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John Tierney is suggesting that we abandon this fruitless attempt to keep athletes from doping:

Once upon a time, the lords of the Olympic Games believed that the only true champion was an amateur, a gentleman hobbyist untainted by commerce. Today they enforce a different ideal. The winners of the gold medals are supposed to be natural athletes, untainted by technology. After enough "scandals," the amateur myth eventually died of its own absurdity. The natural myth is still alive in Beijing, but it's becoming so far-fetched -- and potentially dangerous -- that some scientists and ethicists would like to abandon it, too.


I'm with those unnamed scientists and ethicists.  The absurdity of the amateur ideal is evident when you watch Chariots of Fire (still a good movie, btw)




One of the heroes, rich and Jewish, is upbraided for hiring a trainer and thereby making it hard for the others to compete.  Certainly, training for a race is not natural--particularly with the ever-finer-grained videotaping an so forth that perfects modern technique.  But we don't view it as unfair.

On a practical level, I don't think you can get doping out of the games.  It has been over a decade since a friend pointed out that every time they find a test for a new drug, you suddenly see a lot fewer world records being broken.  Which isn't surprising.  We're not genetically any different from the people twenty years before us, so if world records are constantly being broken, that's because something besides the athlete has gotten better.  Sometimes its training and equipment--modern tracks are faster, as are swimsuits.  But that's hardly enough to explain the constant smashing of records.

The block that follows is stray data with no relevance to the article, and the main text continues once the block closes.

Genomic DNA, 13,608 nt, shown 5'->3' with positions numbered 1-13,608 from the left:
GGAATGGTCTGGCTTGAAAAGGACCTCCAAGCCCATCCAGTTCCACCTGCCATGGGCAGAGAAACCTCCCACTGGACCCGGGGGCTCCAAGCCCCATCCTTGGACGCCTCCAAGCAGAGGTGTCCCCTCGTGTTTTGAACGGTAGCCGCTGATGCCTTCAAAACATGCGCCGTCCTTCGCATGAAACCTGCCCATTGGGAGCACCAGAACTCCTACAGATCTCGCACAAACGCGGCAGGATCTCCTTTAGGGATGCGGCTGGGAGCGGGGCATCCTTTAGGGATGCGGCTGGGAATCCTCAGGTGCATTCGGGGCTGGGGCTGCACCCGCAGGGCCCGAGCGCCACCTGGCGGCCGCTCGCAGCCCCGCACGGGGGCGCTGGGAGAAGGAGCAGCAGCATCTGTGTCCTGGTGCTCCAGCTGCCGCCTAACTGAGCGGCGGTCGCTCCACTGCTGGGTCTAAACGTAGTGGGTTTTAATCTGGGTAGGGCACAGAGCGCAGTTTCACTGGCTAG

Athletes are crazy competitive.  They will do anything to win.  Why not acknowlege that, rather than making fruitless rules?  It's not "natural" or "fair", you say?  But is there anything less natural or fair than sport?  I will never be a good athlete because I don't have the genes for it--hours of practice would make me somewhat better than I am, but not good enough to compete with a decent JV athlete.  Hardly fair, that I am shut out by accidents of birth.  And as for natural, just imagine what our Homo Erectus ancestors would think if they could see us suiting up for a modern track circuit, swimming competition, or basketball game.

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Megan McArdle is a columnist at Bloomberg View and a former senior editor at The Atlantic. Her new book is The Up Side of Down.

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